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The European Commission will on Wednesday tell five euro zone countries, including France and Italy, that their budget plans risk breaching EU rules, say three officials briefed on the decision.
The move comes a week after all euro zone countries submitted their budgets to Brussels for review as part of the EU's new fiscal rules. Officially a request for more information, the commission's move is the first step in a politically charged process of rejecting a euro zone nation's budget and sending it back to national capitals for revision. A decision on rejection must be made by the end of the month.
In addition to France and Italy, EU officials said similar requests will be sent to Austria, Slovenia and Malta.
Simon O'Connor, a spokesman for Jyrki Katainen, the EU's economic commissioner who is in charge of the evaluations, would not confirm the move. But he said it would not mean that Brussels had definitively decided to reject a country's budget plan.
"Technical consultations with member states on the draft budget plans do not prejudge the outcome of our assessment," O'Connor said.
A formal request for revisions to the French and Italian budgets could prove politically explosive. Both governments are fending off rising anti-EU sentiment.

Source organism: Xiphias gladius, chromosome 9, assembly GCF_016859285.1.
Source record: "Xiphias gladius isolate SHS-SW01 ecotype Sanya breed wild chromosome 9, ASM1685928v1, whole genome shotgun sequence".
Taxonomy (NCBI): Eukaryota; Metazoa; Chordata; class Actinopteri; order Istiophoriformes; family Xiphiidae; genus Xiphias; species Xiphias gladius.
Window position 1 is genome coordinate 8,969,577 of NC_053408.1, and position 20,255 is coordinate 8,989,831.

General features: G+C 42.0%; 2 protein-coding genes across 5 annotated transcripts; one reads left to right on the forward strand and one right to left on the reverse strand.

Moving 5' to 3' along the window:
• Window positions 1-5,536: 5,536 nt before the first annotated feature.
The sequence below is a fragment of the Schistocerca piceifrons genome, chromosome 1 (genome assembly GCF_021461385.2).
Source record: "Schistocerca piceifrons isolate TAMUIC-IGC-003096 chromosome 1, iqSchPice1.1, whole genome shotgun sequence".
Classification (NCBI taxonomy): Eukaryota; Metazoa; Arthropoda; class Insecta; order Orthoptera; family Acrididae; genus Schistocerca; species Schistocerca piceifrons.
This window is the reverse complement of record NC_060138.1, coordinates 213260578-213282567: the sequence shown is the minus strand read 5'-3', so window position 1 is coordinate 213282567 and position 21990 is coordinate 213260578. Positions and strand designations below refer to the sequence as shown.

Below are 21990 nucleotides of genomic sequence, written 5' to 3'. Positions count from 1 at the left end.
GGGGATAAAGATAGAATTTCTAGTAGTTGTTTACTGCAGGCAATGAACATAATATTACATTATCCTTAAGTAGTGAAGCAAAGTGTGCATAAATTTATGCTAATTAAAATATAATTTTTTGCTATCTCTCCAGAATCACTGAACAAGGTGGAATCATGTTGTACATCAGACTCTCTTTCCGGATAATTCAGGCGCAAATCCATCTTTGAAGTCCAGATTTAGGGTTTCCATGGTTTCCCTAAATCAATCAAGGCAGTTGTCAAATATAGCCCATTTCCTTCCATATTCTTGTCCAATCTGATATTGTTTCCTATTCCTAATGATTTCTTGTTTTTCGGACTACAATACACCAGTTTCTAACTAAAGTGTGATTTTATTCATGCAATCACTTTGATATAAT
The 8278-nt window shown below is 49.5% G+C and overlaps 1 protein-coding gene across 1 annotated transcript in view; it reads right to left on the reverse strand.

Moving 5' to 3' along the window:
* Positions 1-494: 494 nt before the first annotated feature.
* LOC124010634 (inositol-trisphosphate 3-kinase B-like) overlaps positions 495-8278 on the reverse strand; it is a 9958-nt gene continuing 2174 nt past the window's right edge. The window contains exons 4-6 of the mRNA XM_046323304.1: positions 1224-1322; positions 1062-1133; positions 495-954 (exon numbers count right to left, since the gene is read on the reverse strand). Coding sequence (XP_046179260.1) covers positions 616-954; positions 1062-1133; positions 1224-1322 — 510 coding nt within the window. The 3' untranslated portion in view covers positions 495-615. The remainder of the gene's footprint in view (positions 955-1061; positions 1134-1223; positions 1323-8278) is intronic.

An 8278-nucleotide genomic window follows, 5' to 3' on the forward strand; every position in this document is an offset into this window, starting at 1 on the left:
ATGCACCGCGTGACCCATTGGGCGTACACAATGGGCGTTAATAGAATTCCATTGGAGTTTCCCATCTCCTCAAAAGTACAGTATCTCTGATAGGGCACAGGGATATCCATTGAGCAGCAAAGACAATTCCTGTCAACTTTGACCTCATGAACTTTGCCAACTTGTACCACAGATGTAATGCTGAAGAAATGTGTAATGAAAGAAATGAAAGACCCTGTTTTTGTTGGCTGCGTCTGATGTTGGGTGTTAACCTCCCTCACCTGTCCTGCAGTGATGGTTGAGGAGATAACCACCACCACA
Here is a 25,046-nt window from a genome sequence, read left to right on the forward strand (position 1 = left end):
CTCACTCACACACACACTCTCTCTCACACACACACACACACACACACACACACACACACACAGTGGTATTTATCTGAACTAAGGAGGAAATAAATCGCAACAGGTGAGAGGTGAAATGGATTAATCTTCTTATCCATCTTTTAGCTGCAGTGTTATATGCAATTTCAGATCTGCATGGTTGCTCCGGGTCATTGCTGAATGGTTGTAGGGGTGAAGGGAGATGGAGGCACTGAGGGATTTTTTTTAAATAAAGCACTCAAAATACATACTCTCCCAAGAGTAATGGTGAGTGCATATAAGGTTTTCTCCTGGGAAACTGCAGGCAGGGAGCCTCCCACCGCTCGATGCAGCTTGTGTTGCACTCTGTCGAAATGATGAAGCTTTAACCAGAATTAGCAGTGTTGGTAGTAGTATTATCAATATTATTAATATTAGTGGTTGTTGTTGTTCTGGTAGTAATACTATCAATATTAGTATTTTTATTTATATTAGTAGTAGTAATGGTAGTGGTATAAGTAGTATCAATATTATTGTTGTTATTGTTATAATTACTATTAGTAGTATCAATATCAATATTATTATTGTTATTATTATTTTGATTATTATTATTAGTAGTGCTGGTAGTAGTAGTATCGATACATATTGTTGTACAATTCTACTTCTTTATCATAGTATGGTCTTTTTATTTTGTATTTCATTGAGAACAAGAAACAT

Under the EU's new budget rules, adopted at the height of the euro zone crisis, the commission is required to send a budget back to its government within two weeks of submission if it finds "particularly serious non-compliance" with EU budget rules.
If the commission is contemplating such a move, the rules require it to notify the government in question within one week. Wednesday is the deadline for the one-week notification.
EU officials said France and Italy may contravene different parts of the budget rules. France is required to get its deficit back under the EU ceiling of 3 percent of economic output by next year but its plan ignored that commitment, projecting a deficit of 4.3 percent of gross domestic product.
More from the FT:
Paris was also supposed to improve its structural deficit – the deficit stripping out the effects of the economic cycle – by 0.8 percentage points. Instead, Paris proposed a structural improvement of only 0.2 percentage points.
The structural deficit is being closely watched in Berlin. In order to qualify for another extension – Paris was last year given two more years to hit the 3 per cent target – France must prove that it is implementing reforms that will lower its structural deficit more quickly.
Some German officials believe a 0.5 percentage point cut may be enough to cut France some slack.
Italy's budget deficit is already under the 3 percent threshold. But under the EU's rules, Rome must get its structural budget into balance by next year because its public debt remains far above the EU ceiling of 60 percent of GDP. It currently sits at 135 per cent, the second highest in the euro zone, after Greece.
Italy was required to improve its structural deficit 0.7 per cent in both 2014 and 2015: instead, its new plan projects almost no progress in either year and unilaterally delays the date when its structural budget is to be balanced by two years – to 2017.